Michaud’s Histoire des Croisades; Mailly’s L’Esprit des Croisades; Choiseul; Daillecourt’s De l’influence des Croisades; Sur l’Etat des Peuples en Europe; Heeren’s Ueber den Einfluss der Kreuzzuge; Sporschill’s Geschichte der Kreuzzuge; Hallam’s Middle Ages; Mill’s History of the Crusades; James’s History of the Crusades; Michelet’s History of France (translated); Gibbon’s Decline and Fall; Milman’s Latin Christianity; Proctor’s History of the Crusades; Mosheim.
WILLIAM OF WYKEHAM.
A. D. 1324-1404.
A. D. 1100-1400.
Church Architecture is the only addition which the Middle Ages made to Art; but even this fact is remarkable when we consider the barbarism and ignorance of the Teutonic nations in those dark and gloomy times. It is difficult to conceive how it could have arisen, except from the stimulus of religious ideas and sentiments,—like the vast temples of the Egyptians. The artists who built the hoary and attractive cathedrals and abbey churches which we so much admire are unknown men to us, and yet they were great benefactors. It is probable that they were practical and working architects, like those who built the temples of Greece, who quietly sought to accomplish their ends,—not to make pictures, but to make buildings,—as economically as they could consistently with the end proposed, which end they always had in view.
In this Lecture I shall not go back to classic antiquity, nor shall I undertake to enter upon any disquisition on Art itself, but simply present the historical developments of the Church architecture of the Middle Ages. It is a technical and complicated subject, but I shall try to make myself understood. It suggests, however, great ideas and national developments, and ought to be interesting.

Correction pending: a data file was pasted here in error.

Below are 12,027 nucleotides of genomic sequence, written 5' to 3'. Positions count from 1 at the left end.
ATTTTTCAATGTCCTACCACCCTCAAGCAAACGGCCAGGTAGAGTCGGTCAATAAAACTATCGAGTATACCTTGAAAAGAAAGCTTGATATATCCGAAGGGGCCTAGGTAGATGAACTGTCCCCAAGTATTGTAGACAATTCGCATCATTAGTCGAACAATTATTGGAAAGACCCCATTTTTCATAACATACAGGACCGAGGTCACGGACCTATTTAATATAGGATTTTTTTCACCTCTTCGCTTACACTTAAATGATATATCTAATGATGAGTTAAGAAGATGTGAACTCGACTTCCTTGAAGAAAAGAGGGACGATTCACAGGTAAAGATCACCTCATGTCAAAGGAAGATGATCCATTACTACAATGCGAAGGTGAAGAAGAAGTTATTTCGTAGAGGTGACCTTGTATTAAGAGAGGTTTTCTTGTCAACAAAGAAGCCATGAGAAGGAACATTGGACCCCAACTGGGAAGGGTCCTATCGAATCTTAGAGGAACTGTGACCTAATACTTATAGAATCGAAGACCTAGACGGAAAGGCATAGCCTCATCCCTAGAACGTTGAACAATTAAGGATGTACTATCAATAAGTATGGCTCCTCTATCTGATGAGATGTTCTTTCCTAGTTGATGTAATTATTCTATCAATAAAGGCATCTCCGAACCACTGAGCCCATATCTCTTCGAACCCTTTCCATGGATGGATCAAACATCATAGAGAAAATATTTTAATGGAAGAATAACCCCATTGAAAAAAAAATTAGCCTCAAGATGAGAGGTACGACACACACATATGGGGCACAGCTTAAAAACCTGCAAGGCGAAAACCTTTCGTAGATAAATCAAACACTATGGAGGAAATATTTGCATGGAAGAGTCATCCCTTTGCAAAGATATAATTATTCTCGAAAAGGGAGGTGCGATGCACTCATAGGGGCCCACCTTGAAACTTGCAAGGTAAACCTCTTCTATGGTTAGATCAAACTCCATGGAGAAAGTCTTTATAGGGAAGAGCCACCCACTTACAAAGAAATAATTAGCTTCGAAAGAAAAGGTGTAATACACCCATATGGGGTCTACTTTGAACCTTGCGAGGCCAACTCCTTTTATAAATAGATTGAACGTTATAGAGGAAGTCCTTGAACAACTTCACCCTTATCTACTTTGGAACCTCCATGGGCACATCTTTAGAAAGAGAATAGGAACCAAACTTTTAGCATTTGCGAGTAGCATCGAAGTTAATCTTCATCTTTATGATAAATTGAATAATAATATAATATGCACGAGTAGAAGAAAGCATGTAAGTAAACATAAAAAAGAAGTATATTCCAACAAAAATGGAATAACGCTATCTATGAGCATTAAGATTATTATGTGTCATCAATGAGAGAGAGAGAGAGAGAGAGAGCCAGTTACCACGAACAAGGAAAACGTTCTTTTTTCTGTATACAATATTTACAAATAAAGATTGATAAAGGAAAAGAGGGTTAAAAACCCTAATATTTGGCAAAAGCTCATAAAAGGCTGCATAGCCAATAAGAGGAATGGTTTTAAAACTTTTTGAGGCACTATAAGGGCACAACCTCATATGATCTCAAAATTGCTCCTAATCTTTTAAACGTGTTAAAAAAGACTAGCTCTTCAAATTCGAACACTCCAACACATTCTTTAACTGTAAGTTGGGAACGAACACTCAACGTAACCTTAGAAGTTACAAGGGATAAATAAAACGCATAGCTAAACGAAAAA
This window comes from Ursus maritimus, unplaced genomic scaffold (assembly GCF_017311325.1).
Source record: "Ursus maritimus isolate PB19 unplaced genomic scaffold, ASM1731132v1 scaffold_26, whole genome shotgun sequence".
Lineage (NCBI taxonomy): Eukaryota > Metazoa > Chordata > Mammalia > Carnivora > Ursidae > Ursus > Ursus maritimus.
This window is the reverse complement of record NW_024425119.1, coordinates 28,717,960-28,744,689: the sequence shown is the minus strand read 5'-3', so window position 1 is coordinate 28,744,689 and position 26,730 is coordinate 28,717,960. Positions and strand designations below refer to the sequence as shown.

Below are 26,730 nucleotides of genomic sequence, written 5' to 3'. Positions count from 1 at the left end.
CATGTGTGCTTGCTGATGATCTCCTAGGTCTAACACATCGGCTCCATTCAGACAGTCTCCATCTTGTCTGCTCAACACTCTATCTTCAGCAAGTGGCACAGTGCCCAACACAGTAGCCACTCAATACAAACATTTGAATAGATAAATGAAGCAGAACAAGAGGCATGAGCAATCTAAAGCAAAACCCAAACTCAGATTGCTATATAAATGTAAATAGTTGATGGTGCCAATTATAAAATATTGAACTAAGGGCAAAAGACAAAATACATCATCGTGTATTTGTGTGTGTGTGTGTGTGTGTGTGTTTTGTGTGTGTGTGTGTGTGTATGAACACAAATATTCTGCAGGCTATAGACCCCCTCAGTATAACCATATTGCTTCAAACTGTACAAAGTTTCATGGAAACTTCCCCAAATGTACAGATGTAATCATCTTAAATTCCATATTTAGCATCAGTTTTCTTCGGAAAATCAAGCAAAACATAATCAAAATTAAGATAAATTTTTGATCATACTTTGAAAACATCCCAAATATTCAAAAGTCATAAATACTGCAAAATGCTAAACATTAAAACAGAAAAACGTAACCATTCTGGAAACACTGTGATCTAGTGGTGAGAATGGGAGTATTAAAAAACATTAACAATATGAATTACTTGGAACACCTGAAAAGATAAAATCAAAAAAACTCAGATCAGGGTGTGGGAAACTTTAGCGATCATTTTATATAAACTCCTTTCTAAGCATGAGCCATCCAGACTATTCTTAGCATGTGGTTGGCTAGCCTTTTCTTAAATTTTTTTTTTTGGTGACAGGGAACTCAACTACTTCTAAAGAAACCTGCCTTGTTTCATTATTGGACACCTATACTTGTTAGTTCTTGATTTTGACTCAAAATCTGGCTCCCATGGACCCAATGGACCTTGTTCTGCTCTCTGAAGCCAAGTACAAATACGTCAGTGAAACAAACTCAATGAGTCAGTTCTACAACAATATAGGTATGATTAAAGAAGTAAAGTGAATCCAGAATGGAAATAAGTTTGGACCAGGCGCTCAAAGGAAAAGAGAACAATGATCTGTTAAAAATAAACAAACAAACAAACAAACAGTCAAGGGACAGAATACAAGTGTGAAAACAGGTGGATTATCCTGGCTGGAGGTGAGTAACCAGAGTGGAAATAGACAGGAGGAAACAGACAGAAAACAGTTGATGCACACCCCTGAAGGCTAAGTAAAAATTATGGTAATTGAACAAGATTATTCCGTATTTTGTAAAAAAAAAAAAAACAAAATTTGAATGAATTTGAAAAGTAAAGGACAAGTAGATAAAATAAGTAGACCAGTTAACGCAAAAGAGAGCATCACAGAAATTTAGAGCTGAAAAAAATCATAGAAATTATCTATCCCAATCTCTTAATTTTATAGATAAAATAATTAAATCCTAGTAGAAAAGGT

The Romans added nothing to the architecture of the Greeks except the arch, and the use of brick and small stones for the materials of their stupendous structures. Now Christianity and the Middle Ages seized the arch and the materials of the Roman architects, and gradually formed from these a new style of architecture. In Roman architecture there was no symbolism, no poetry, nothing to represent consecrated sentiments. It was mundane in its ideas and ends; everything was for utility. The grandest efforts of the Romans were feats of engineering skill, rather than creations inspired by the love of the beautiful. What was beautiful in their edifices was borrowed from the Greeks; what was original was intended to accommodate great multitudes, whether they sought the sports of the amphitheatre or the luxury of the bath. Their temples were small, comparatively, and were Grecian.